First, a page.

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Saturday, November 27, 2010

Causes of the Renaissance

If you've ever taken an art history class, or even one in art appreciation, you know that the era they call "The Renaissance" is held in reverence something just short of the second coming. This "reawakening" is set atop on an historic pedestal intended to inspire a worshipful awe as everyone from the highest high-priest-art-history-professor to the lowest graduate-student-teaching-assistant-altar-boy marches around it swirling incense while intoning the words Raphaellllllll... Michelangelooooo... Leonardoooooo." Meanwhile all the art appreciators genuflect and murmur an appreciative background litany of gasping ooooo's and ahhhhhhhh's at every Madonna, David, and Mona flashed upon the screen to identify, categorize, and immortalize. Then, when it is all done, you take an essay test and I'd bet dollars to donuts the very first question is:  "Discuss the causes relevant to the development of the Renaissance and its effect upon the various forms of art of the time."  (Or something to that effect.)

Well, let me answer the first part of that question in one word--money. Of course that's a gross oversimplification and would rate a single word response--explain! Actually, it's not only an oversimplification, it's a bit inaccurate too.  Actually credit would be a better response. Now, let me explain. During the Middle Ages, there were two-forms of trade--gold, and barter. Gold was in short supply until the new world explorers robbed the native Americans and flooded Europe with it. And Barter was terribly inefficient. Credit, on the other hand, basically letters of credit, couldn't be easily stolen, weighed very little, and were an efficient way of transferring huge quantities of wealth. Which brings us back to the original answer--money. Without large amounts of it, there were only fortress prisons in which those who had accumulated some wealth relied upon ugly stone walls to avoid being murdered in their sleep.  When it became economically feasible to enclose an entire city in fortress walls, then those with money could begin to relax and enjoy it, which meant a craving for beauty, which meant art.  The city of Florence, Italy, is a classic example.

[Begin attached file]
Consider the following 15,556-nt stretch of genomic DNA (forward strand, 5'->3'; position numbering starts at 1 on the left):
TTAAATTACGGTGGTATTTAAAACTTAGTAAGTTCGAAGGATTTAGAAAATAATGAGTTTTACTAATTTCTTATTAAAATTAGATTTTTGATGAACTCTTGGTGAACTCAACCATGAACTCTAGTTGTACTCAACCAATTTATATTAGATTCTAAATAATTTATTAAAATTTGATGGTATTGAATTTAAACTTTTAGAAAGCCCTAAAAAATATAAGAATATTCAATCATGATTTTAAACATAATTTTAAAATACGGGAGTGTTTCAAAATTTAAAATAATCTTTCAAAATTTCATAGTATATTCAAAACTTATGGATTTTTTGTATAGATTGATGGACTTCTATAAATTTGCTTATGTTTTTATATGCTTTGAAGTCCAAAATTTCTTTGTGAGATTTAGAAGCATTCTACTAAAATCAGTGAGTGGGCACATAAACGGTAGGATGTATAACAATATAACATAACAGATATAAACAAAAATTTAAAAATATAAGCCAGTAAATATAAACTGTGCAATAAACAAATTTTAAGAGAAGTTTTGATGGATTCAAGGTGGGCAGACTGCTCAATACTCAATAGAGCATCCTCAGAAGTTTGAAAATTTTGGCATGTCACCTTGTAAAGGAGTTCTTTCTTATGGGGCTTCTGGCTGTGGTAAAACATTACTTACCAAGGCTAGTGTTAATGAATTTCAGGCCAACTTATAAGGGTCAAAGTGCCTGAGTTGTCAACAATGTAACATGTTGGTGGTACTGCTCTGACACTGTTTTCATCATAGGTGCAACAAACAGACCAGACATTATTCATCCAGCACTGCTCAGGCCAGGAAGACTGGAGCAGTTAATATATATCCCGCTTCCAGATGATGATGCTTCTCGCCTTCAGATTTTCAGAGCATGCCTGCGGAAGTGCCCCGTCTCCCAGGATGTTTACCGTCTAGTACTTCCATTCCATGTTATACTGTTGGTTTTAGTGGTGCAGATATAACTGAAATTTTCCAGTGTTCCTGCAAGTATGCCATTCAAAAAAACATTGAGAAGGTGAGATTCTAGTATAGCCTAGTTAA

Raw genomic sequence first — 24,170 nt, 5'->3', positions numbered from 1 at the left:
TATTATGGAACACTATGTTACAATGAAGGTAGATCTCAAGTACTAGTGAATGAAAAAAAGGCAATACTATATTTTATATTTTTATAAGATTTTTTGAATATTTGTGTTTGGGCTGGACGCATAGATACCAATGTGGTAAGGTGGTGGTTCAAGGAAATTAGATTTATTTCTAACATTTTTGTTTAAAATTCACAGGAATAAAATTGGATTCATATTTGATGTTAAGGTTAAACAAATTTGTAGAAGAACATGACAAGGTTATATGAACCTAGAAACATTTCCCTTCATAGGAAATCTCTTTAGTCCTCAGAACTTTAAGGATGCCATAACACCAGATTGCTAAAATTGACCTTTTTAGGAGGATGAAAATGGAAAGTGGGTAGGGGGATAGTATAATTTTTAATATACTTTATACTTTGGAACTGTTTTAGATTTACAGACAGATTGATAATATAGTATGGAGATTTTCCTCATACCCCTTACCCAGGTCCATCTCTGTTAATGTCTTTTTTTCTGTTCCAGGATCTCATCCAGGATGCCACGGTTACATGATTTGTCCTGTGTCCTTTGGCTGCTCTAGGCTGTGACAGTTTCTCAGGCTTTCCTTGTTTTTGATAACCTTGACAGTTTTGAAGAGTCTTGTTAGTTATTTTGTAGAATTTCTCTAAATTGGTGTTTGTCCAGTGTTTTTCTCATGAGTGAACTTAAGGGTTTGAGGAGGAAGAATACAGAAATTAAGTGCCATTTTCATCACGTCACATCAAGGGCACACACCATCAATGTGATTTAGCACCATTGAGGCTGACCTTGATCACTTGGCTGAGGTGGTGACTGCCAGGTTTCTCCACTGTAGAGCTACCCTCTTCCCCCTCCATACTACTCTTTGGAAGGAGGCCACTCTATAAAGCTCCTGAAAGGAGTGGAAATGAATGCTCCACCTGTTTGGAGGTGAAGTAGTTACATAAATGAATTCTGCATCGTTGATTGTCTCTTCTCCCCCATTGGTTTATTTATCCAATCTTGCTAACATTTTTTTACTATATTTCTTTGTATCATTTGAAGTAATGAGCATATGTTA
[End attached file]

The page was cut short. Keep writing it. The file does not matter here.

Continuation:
Florence's fortress-palace-city hall
Palazzo Vecchio

Italy, jutting it's booted peninsula out into the maritime trade lanes of the Mediterranean, was ideally suited to taste, and enjoy this new found prosperity first. The Italians spent the thirteenth and fourteenth centuries accumulating wealth and the fifteenth and sixteenth centuries enjoying it. Yet, even in Florence, the palazzos of the Medici and other wealthy families still have a fortress-like quality to them. But inside, as they open into delightfully sunny courtyards, there is light--light to see paintings hanging on walls, to enjoy tapestries, to admire garden sculpture, fountains, and manicured landscapes. And with wealth comes time--time to enjoy reading and writing poetry, music, great novels, opera, and high fashion. All of these things came together to define the Renaissance and to impact the arts. So, the next time you take an art history course, and it comes time for the final exam, just cut and paste this explanation and you'll be home free.

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